tinystride

product designer, cyclist, armchair urbanist

The Young and Hungry Designer

121210-the-lonely-robot
Laugh at perfection. It's boring and keeps you from being done. –the Done Manifesto

Like most creative people, I suspect, I've found that the "real world" is light years apart from the world I imagined while in high school & college.

You can be at the top of your class in school, get all the honors, have all the right plans in place – only to tumble out of the spaceship on planet Earth to catch your breath, stand up, and realize that all of those accolades are nearly worthless in your strange new surroundings.

The real world for designers really is a foreign planet to almost everything you're taught in school. You don't carry your respect with you – you have to earn your stripes all over again, and in a space that is far more expansive than your small community at home. Competition is fierce, people are crazy-talented, and nobody really cares about you.

So how do you adapt, learn the language, and get started on the right foot? Here are some things I've learned I'm learning:

There aren't any hacks

There aren't any hacks on moving forward in a design career. You just have to go make stuff. Screw it up. Throw it away. Start over. Push for it. You don't earn stripes with a great hairdo in this industry. You don't rest on your laurels. It's a craft – and craftsmen can't cheat. If you cheat, everybody knows, and you lose.

This is how it works: you do great stuff and be helpful to others along the way. You do that, and you'll probably get promoted. You do OK in your promotion, and you'll likely get promoted again. It's that simple.

Right? Well...

It's not that simple

For a long time, I've tried to maintain a picture-perfect image online. I labor for perfection on all of my work, and then I launch it… and it doesn't have the impact I had hoped for.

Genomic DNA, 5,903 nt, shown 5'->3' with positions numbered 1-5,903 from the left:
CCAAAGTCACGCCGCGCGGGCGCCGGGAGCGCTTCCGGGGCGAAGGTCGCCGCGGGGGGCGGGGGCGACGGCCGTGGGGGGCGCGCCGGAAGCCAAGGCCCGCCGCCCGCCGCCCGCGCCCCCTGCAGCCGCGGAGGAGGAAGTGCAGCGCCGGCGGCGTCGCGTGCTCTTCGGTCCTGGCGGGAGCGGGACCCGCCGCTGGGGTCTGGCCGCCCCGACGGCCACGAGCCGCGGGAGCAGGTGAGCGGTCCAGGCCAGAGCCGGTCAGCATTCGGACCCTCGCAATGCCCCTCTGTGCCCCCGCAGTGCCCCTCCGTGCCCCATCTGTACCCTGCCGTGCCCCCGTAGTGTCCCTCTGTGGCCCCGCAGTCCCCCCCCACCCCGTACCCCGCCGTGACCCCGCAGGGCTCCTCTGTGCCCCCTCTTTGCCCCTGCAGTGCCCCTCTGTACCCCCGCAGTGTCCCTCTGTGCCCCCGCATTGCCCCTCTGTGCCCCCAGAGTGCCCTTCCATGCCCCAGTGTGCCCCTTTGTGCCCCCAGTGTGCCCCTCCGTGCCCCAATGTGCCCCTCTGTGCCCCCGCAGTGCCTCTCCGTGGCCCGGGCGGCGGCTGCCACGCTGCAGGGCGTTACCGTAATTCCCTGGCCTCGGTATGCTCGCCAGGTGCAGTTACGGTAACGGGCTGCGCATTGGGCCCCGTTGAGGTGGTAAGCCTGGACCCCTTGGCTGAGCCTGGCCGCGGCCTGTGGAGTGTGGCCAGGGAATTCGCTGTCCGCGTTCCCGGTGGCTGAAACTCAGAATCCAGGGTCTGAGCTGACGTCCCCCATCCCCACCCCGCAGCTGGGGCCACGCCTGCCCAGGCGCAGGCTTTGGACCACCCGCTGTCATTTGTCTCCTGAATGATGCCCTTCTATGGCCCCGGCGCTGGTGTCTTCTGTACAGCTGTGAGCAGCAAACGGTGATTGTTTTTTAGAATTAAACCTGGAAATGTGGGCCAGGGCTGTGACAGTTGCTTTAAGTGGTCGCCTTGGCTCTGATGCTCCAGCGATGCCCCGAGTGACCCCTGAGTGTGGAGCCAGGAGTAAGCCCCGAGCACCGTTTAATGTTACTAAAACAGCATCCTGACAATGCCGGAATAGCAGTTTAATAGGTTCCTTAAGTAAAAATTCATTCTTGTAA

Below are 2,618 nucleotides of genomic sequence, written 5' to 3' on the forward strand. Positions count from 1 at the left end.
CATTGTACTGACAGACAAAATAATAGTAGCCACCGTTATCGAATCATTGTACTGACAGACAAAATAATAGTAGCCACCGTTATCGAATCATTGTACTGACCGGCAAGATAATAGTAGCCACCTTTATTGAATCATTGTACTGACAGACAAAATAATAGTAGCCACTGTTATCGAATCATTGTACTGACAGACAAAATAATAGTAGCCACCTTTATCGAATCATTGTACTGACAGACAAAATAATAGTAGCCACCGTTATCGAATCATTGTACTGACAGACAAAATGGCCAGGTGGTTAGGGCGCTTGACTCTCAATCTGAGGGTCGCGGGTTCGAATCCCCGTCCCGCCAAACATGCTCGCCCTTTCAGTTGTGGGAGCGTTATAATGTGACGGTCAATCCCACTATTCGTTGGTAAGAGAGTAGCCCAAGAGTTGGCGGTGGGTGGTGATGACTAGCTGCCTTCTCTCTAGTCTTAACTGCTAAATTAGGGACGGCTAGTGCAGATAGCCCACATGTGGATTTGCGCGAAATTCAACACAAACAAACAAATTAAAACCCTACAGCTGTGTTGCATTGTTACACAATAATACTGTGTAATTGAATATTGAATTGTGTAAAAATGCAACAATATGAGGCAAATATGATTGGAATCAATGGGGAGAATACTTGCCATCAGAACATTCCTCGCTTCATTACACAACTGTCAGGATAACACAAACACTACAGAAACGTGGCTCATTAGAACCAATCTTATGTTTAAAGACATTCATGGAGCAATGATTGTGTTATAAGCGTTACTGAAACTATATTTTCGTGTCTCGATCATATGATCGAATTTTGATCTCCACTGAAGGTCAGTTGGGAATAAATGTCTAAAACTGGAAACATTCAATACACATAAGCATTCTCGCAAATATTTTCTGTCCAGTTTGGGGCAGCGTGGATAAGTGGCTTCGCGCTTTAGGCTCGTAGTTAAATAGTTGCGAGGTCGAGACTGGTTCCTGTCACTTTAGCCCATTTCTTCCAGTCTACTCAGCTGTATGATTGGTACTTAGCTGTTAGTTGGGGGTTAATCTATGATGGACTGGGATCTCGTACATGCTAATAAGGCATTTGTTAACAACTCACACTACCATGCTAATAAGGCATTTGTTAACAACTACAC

I'm beginning to realize that the design community respects persistence and longevity almost as much as they respect talent. I love that about our community  – but it doesn't make it easy.

So I'm just now learning to stop striving for perfection with my work. Once I received an invitation to Dribbble, I was thrilled – but I hardly ever put any work up. I spent a lot of time on the popular page, and it intimidated me immensely. I was afraid to publish anything because I wanted to maintain a beautiful, pixel-perfect portfolio.

Well, weeks of not posting my work turned into months, and my Dribbble account started collecting dust. Essentially, I was saying "no" to an incredible pool of opportunity for growth right at my fingertips – all in the name of protecting my image.

Trashing my image

So that's why I'm sick of my image. If I try to save face and appear more established than I really am, I won't ask for help. And if I don't ask for help, I won't meet people and form relationships. And if I'm not forming relationships in the community, then I'm not growing – and worse yet, I'm working in a vacuum.

"A carefully cultivated image must be maintained exhaustive/ing-ly. Better to represent the truth." –@jeremiahlangner

So here's to the new young and hungry me: a scrappy, good-for-nothing designer / illustrator / web worker who's ready to grow. I'm ready to do that not by agonizing endlessly before I ship work – but by shipping work and getting feedback. By having the worst portfolio on Dribbble. By embarrassing myself. By being painfully honest. By admitting that I'm learning – and by asking for help instead of hoping people will ask me for help.

So bring it on - laugh at my work. Laugh me to scorn, you scoundrel perfectionist. I'm going to get my hands dirty - get stuff done and break stuff up in 2013. We'll see how it goes. I'm wagering I'll be a far happier, more well-rounded, and more skillful designer because of it.

As an entrepreneur, Seth [Godin] has founded dozens of companies, most of which failed. –Seth Godin on the Great Discontent

Join me?

PS. A year from now, you'll find me cringing as I delete old Dribbble posts and blog articles.